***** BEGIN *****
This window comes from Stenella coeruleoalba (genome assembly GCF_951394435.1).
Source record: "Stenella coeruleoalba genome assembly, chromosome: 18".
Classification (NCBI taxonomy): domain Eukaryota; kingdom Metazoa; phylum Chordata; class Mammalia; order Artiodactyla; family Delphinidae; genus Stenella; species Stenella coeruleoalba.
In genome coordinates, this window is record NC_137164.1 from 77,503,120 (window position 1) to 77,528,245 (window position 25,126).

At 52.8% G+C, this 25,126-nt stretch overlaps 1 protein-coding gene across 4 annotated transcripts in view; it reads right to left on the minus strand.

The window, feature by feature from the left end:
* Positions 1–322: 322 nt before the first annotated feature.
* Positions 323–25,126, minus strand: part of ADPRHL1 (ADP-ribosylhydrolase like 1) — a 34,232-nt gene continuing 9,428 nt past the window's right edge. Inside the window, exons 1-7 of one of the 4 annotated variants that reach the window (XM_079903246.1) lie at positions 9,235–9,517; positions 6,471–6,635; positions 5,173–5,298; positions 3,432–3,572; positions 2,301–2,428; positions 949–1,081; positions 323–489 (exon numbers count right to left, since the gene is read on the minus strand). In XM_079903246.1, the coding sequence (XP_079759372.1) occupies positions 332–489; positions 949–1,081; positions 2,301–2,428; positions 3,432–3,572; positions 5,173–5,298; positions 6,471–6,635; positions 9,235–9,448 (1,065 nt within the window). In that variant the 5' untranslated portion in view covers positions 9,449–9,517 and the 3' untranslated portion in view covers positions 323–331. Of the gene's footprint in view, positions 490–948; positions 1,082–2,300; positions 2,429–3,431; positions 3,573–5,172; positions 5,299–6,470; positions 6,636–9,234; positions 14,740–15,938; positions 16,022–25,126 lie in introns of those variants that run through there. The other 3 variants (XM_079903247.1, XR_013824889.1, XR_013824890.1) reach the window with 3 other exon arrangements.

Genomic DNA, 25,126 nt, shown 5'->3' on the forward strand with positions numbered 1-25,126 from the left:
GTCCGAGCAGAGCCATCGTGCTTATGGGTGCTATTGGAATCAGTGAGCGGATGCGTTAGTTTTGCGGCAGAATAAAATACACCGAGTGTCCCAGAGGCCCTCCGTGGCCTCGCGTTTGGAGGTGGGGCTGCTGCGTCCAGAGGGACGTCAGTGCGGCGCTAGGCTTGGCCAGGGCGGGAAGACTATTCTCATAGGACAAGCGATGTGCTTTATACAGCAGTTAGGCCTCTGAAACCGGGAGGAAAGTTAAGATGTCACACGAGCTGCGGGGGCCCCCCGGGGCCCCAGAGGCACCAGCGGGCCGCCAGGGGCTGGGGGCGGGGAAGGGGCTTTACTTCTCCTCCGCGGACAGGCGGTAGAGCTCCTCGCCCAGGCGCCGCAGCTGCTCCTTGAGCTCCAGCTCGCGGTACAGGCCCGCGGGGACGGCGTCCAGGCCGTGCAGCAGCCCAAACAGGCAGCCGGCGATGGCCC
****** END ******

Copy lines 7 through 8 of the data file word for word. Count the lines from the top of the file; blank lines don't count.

* Positions 1–322: 322 nt before the first annotated feature.
* Positions 323–25,126, minus strand: part of ADPRHL1 (ADP-ribosylhydrolase like 1) — a 34,232-nt gene continuing 9,428 nt past the window's right edge. Inside the window, exons 1-7 of one of the 4 annotated variants that reach the window (XM_079903246.1) lie at positions 9,235–9,517; positions 6,471–6,635; positions 5,173–5,298; positions 3,432–3,572; positions 2,301–2,428; positions 949–1,081; positions 323–489 (exon numbers count right to left, since the gene is read on the minus strand). In XM_079903246.1, the coding sequence (XP_079759372.1) occupies positions 332–489; positions 949–1,081; positions 2,301–2,428; positions 3,432–3,572; positions 5,173–5,298; positions 6,471–6,635; positions 9,235–9,448 (1,065 nt within the window). In that variant the 5' untranslated portion in view covers positions 9,449–9,517 and the 3' untranslated portion in view covers positions 323–331. Of the gene's footprint in view, positions 490–948; positions 1,082–2,300; positions 2,429–3,431; positions 3,573–5,172; positions 5,299–6,470; positions 6,636–9,234; positions 14,740–15,938; positions 16,022–25,126 lie in introns of those variants that run through there. The other 3 variants (XM_079903247.1, XR_013824889.1, XR_013824890.1) reach the window with 3 other exon arrangements.